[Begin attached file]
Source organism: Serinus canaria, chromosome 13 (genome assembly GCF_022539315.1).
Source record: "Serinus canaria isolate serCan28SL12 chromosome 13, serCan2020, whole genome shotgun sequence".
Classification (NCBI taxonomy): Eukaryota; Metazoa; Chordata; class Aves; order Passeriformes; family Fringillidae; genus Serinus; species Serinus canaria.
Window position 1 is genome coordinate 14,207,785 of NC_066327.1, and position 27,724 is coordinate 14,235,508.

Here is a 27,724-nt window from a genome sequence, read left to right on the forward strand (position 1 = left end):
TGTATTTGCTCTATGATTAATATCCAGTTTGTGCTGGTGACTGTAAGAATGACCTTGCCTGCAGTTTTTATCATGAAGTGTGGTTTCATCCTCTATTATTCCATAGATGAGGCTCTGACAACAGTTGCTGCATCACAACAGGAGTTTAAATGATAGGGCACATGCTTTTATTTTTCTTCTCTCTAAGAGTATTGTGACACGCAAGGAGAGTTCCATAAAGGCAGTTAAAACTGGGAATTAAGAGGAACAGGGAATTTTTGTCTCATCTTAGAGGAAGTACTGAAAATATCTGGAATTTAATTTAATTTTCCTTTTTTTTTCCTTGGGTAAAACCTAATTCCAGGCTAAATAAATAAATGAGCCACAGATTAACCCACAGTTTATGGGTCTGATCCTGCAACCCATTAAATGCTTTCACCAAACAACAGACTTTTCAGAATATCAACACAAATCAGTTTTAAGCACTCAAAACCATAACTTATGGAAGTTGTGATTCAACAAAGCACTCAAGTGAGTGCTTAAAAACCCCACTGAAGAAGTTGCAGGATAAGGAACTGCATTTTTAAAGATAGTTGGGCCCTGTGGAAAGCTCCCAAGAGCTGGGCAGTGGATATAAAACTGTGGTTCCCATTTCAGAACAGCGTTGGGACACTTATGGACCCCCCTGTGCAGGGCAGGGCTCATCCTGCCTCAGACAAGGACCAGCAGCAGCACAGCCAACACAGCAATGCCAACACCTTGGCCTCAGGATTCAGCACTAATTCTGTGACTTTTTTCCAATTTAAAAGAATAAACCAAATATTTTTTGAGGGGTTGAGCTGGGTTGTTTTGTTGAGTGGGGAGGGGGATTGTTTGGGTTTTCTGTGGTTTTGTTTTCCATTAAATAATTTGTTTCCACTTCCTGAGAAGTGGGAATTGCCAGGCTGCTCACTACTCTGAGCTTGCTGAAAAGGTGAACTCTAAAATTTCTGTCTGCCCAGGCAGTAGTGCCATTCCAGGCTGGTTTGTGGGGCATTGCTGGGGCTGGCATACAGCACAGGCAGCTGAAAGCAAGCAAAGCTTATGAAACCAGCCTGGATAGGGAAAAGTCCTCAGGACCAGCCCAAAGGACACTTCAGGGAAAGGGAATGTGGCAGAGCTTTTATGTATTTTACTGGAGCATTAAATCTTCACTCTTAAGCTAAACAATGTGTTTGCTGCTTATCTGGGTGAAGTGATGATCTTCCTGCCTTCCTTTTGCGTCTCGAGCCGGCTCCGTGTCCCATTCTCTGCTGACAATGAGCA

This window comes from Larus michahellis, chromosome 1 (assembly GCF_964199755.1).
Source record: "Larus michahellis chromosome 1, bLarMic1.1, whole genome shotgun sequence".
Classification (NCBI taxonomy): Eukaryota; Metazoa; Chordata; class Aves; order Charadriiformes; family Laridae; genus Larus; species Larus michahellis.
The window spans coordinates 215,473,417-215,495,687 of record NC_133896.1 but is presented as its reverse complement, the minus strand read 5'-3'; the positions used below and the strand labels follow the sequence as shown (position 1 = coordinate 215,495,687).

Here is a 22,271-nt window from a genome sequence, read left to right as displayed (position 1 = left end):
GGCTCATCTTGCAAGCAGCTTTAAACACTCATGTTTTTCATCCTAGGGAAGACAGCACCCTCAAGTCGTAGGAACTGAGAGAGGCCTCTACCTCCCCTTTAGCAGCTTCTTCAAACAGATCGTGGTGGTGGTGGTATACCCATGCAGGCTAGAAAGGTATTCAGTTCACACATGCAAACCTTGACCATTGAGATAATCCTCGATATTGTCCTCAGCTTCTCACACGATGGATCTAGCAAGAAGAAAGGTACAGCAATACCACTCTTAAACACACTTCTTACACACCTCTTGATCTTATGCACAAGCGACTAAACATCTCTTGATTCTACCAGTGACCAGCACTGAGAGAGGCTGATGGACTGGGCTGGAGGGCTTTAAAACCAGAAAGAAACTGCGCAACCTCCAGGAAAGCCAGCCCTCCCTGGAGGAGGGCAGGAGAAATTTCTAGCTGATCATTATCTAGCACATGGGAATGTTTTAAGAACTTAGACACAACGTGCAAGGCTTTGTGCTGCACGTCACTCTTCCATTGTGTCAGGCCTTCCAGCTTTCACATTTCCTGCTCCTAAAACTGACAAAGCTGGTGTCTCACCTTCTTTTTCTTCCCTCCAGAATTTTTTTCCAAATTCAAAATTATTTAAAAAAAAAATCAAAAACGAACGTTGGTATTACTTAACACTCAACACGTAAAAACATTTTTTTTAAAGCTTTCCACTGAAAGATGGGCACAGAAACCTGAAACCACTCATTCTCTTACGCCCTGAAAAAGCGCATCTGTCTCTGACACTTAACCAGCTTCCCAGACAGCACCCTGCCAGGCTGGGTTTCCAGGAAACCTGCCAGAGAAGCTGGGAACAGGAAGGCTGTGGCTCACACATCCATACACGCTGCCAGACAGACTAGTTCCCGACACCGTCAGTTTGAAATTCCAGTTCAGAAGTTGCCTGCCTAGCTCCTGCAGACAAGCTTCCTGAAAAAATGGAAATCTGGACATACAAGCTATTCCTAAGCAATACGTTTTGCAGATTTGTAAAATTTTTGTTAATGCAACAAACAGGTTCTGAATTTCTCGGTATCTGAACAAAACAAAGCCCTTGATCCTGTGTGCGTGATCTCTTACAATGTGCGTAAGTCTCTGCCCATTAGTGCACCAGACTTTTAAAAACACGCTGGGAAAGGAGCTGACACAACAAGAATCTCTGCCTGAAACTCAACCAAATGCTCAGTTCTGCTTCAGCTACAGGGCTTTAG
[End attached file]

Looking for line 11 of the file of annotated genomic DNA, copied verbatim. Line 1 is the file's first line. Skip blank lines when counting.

Here is a 22,271-nt window from a genome sequence, read left to right as displayed (position 1 = left end):